"Our view of the change that's occurring in consumer electronics and the movie-rental business is one of convergence," Mr. Keyes said. He sees Apple Inc.'s stores as an example of "a user-friendly one-stop shop with solutions for the consumers" that could be a model for Blockbuster-Circuit City combination.
You have to give the Wall Street Journal some credit, at least, for reprinting the CircuitBlock = Apple concept. If nothing else it shows us that the News Corp takeover hasn't blunted the paper's sense of humor.
There are any number of things that baffle me about the proposed deal, but most can be explained away with simple two-word combinations like "last-ditch," "desperate-hours," or "spin-doctor." One that cannot is "Carl Icahn." I suppose, having a "pre-existing condition" in Blockbuster, Icahn is looking to extract as much value as possible quickly. Can you blame him?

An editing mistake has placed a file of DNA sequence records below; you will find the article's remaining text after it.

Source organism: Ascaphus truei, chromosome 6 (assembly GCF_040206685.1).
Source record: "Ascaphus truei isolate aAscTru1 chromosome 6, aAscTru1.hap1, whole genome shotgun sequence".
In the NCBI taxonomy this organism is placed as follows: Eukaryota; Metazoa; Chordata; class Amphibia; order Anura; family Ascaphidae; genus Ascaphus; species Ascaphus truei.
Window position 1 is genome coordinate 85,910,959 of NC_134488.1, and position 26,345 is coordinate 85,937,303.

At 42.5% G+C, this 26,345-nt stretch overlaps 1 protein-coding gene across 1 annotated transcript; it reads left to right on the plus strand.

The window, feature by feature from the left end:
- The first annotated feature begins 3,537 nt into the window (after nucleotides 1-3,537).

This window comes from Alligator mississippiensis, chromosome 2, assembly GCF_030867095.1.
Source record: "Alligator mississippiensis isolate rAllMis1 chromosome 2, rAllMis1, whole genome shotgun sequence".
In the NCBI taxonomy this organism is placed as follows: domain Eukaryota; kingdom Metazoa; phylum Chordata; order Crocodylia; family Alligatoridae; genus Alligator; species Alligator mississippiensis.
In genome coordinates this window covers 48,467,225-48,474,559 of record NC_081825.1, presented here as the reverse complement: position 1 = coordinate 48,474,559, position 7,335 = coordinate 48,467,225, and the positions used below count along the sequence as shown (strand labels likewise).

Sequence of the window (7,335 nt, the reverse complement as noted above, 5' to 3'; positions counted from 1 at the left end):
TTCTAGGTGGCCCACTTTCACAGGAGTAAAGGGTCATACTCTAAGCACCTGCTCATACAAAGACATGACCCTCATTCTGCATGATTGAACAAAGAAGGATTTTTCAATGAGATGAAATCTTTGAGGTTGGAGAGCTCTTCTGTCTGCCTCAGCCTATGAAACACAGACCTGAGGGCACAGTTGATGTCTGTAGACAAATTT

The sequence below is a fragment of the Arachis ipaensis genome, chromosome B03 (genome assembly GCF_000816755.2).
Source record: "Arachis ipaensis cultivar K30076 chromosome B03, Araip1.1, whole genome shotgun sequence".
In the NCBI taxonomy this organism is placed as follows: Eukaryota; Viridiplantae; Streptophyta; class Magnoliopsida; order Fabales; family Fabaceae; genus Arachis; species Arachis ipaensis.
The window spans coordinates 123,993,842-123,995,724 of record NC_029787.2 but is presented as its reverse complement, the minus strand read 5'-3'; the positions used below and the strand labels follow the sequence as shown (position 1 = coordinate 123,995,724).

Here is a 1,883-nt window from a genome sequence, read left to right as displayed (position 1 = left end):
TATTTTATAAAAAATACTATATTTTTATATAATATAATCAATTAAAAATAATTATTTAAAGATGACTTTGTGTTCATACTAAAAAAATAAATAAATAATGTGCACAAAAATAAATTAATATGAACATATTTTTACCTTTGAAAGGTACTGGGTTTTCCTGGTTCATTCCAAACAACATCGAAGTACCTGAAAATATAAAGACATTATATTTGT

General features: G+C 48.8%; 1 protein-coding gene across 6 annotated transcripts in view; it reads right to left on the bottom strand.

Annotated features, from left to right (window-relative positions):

The inability of firms to recognize the declining nature of content distribution as a business model baffles me. Moving the Blockbuster point of sale out of expensive front-line retail space and into Circuit City stores because revenue is no longer sufficient to maintain the expensive store network Blockbuster must support (6000 stores costing on the order of $1.5 billion a year) so they can move a bunch of plastic discs back and forth is not a brilliant merger plan. It is delaying the inevitable.
A Blockbuster Raid on Circuit City [WSJ]